* how long a course of chemo? 
    * while no-one can make guarantees about the duration of side effects, when a course of chemo is done, it's done. Tamoxifen is considered 5 years good, ten years better and some recent research is beginning to go that way with Femara. 

    Best of luck with whatever decision you make, but you are ultimately the best judge of what's right for you, at this time. 
  • MollygirlMollygirl Brisbane Member Posts: 213
    Gosh @Roxette69, I certainly feel for you. I was told you're having chemo so I can't imagine having to make that decision myself. I'm 47 and yes the chemo put me into menopause, and those symptoms are bloody awful ( night sweats kill me ) but you know, I guess I wouldn't want to have a recurrence and wish I'd done the chemo ( shite can't believe we'd wish for chemo but you know what I mean).  I also still consider myself young at 47 and wanted the best chance at a lot more years yet. 
    Sorry I can't be more helpful it's such a roller coaster the treatment ride. Hope you're recovering from surgery okay, it's a lot to deal with. Have you a breast care nurse you can chat to about all this too?  Massive hugs xx
  • AineGAineG Member Posts: 53
    Hi @Roxette69, my situation was probably quite similar to yours, I was 44 when diagnosed, mum of three (4-7-9 at the time) and I also had Stage2, Grade2 ER+ PR+, 40mm on the left and various dcis in the right.  I had double mastectomy & node sweep on the left (as there was one node involved)  I did radio because of the node involvement, but was also told chemo would have limited benefit because of the Ki67 result which in my case was 5%.  At the time I remember feeling that not having chemo was like not getting treatment, 'cos that's what we associate with cancer, but research has improved and treatments have changed.  it's good to understand that this indicator has only been around for 5 or 6 years, so before that chemo was pretty much offered to everyone.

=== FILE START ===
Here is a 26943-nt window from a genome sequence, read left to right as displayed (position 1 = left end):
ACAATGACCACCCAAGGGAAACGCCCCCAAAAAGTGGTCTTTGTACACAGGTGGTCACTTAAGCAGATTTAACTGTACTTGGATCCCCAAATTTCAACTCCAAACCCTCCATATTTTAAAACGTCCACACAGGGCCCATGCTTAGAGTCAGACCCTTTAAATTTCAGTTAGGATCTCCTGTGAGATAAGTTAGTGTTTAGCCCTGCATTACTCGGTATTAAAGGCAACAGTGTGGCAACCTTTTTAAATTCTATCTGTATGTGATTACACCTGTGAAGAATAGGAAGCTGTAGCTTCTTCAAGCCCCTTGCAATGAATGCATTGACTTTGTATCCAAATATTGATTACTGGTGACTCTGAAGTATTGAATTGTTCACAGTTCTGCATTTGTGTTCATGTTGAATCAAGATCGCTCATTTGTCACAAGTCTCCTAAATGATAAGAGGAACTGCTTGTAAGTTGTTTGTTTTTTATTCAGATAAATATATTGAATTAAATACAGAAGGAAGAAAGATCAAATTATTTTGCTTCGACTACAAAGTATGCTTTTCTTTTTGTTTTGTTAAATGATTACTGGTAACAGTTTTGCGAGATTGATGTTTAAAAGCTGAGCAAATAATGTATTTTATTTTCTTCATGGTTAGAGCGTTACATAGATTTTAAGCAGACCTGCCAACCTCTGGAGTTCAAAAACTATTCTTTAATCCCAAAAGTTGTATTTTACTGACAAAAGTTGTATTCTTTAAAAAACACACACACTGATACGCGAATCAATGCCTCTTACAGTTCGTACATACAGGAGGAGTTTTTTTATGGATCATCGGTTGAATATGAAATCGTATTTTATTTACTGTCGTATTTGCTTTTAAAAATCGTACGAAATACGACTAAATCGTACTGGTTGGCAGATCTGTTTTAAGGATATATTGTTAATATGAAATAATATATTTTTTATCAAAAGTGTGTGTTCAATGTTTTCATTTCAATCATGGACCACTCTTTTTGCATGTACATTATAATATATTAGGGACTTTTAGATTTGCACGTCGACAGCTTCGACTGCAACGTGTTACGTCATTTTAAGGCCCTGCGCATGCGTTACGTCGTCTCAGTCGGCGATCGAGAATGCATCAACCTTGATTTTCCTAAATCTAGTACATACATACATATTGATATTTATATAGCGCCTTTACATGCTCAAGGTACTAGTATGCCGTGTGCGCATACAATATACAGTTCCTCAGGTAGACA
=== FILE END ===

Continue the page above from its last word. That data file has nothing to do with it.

I did go on the zolodex for ovarian suppression and Aromasin as my daily hormone tablet so far so good.  Yes, I get hot flushes, but I figure I would have had them sooner or later anyway, and in my case they haven't been too bad.

    It's just over 18months now since my initial diagnosis and I've been on the hormone treatment for about 14-25 months. Honestly I haven't looked back.

    Ultimately, you need to go with a treatment you feel comfortable with. Trust your team, maybe your surgeon or GP or breast care nurse can help talk it through.  

    Best of luck with your decision.  
    Aine
     
  • Roxette69Roxette69 Member Posts: 9
    Thank you so much for your replies ladies. I'm still undecided. I'll have a chat with my bc nurse and see if I can come to a decision. I see my oncologist again on Friday so will have to decide by then. Thanks again. 
  • MollygirlMollygirl Brisbane Member Posts: 213
    All the best @Roxette69 let us know how you go - we're here to support you whatever you decide. Xxoo
  • Roxette69Roxette69 Member Posts: 9
    Hi ladies. I haven't been on for a while as it's all go with school holidays, one week to go!  I decided to not have chemo. My treatment will be tamoxifen for a couple of years then switch to aromasin inhibitor after that. I haven't started yet as I have to have an ultrasound on my leg to check for DVT. I had an aching leg but it has gone now, I think it is because I am so used to being active and have been so inactive lately. I can't wait to get back to the gym once the kids are back to school. I have an MRI on Monday on my other breast just to check that. Well that's about it for now. Hope you are all enjoying your Saturday. It's so hot outside, Im in enjoying the aircon!  
  • Roxette69Roxette69 Member Posts: 9
    Oops, I meant aromatase inhibitor!!!
  • AfraserAfraser MelbourneMember Posts: 1,462
    Good you have a plan! No air conditioning needed here in Melbourne, cool, pouring with rain and the thunder just started!